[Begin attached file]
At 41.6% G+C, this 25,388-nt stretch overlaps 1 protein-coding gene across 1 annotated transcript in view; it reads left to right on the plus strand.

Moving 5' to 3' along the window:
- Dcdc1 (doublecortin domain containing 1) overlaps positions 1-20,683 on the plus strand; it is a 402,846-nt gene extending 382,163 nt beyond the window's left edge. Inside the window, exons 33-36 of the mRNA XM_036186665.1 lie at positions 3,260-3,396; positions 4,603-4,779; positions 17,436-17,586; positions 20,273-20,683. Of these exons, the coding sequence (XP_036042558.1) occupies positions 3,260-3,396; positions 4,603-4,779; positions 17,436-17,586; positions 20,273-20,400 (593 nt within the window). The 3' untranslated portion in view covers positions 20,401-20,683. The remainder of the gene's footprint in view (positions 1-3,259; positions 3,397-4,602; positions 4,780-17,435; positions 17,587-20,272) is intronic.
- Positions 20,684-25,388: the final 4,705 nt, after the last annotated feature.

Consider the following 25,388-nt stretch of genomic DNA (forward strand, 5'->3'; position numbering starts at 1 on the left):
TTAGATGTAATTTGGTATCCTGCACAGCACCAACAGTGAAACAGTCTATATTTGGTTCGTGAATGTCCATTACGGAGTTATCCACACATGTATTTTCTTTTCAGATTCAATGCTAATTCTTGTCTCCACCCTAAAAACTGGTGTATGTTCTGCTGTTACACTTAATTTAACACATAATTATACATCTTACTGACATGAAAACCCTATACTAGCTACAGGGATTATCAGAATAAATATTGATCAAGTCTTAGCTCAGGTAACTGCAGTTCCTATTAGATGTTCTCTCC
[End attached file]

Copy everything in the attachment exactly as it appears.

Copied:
At 41.6% G+C, this 25,388-nt stretch overlaps 1 protein-coding gene across 1 annotated transcript in view; it reads left to right on the plus strand.

Moving 5' to 3' along the window:
- Dcdc1 (doublecortin domain containing 1) overlaps positions 1-20,683 on the plus strand; it is a 402,846-nt gene extending 382,163 nt beyond the window's left edge. Inside the window, exons 33-36 of the mRNA XM_036186665.1 lie at positions 3,260-3,396; positions 4,603-4,779; positions 17,436-17,586; positions 20,273-20,683. Of these exons, the coding sequence (XP_036042558.1) occupies positions 3,260-3,396; positions 4,603-4,779; positions 17,436-17,586; positions 20,273-20,400 (593 nt within the window). The 3' untranslated portion in view covers positions 20,401-20,683. The remainder of the gene's footprint in view (positions 1-3,259; positions 3,397-4,602; positions 4,780-17,435; positions 17,587-20,272) is intronic.
- Positions 20,684-25,388: the final 4,705 nt, after the last annotated feature.

Consider the following 25,388-nt stretch of genomic DNA (forward strand, 5'->3'; position numbering starts at 1 on the left):
TTAGATGTAATTTGGTATCCTGCACAGCACCAACAGTGAAACAGTCTATATTTGGTTCGTGAATGTCCATTACGGAGTTATCCACACATGTATTTTCTTTTCAGATTCAATGCTAATTCTTGTCTCCACCCTAAAAACTGGTGTATGTTCTGCTGTTACACTTAATTTAACACATAATTATACATCTTACTGACATGAAAACCCTATACTAGCTACAGGGATTATCAGAATAAATATTGATCAAGTCTTAGCTCAGGTAACTGCAGTTCCTATTAGATGTTCTCTCC